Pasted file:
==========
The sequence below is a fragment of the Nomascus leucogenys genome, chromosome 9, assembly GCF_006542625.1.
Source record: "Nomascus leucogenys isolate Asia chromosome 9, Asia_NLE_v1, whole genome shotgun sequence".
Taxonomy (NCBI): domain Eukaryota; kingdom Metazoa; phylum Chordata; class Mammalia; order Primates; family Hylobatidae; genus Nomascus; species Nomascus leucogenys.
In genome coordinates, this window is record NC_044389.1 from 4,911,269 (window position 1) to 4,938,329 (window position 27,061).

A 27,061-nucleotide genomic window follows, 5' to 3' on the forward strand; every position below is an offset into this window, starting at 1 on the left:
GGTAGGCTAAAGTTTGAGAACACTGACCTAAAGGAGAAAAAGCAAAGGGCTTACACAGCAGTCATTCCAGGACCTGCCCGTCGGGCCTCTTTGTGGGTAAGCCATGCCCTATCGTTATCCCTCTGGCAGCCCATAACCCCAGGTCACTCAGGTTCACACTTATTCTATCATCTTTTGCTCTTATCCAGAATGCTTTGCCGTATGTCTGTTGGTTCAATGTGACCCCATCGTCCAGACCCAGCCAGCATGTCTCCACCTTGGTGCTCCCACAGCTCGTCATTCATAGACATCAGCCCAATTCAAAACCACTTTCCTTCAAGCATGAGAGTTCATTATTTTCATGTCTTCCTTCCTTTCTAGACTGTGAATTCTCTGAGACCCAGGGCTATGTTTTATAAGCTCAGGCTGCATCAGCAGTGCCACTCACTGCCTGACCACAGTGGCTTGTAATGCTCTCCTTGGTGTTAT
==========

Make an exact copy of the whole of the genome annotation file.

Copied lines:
The sequence below is a fragment of the Nomascus leucogenys genome, chromosome 9, assembly GCF_006542625.1.
Source record: "Nomascus leucogenys isolate Asia chromosome 9, Asia_NLE_v1, whole genome shotgun sequence".
Taxonomy (NCBI): domain Eukaryota; kingdom Metazoa; phylum Chordata; class Mammalia; order Primates; family Hylobatidae; genus Nomascus; species Nomascus leucogenys.
In genome coordinates, this window is record NC_044389.1 from 4,911,269 (window position 1) to 4,938,329 (window position 27,061).

A 27,061-nucleotide genomic window follows, 5' to 3' on the forward strand; every position below is an offset into this window, starting at 1 on the left:
GGTAGGCTAAAGTTTGAGAACACTGACCTAAAGGAGAAAAAGCAAAGGGCTTACACAGCAGTCATTCCAGGACCTGCCCGTCGGGCCTCTTTGTGGGTAAGCCATGCCCTATCGTTATCCCTCTGGCAGCCCATAACCCCAGGTCACTCAGGTTCACACTTATTCTATCATCTTTTGCTCTTATCCAGAATGCTTTGCCGTATGTCTGTTGGTTCAATGTGACCCCATCGTCCAGACCCAGCCAGCATGTCTCCACCTTGGTGCTCCCACAGCTCGTCATTCATAGACATCAGCCCAATTCAAAACCACTTTCCTTCAAGCATGAGAGTTCATTATTTTCATGTCTTCCTTCCTTTCTAGACTGTGAATTCTCTGAGACCCAGGGCTATGTTTTATAAGCTCAGGCTGCATCAGCAGTGCCACTCACTGCCTGACCACAGTGGCTTGTAATGCTCTCCTTGGTGTTAT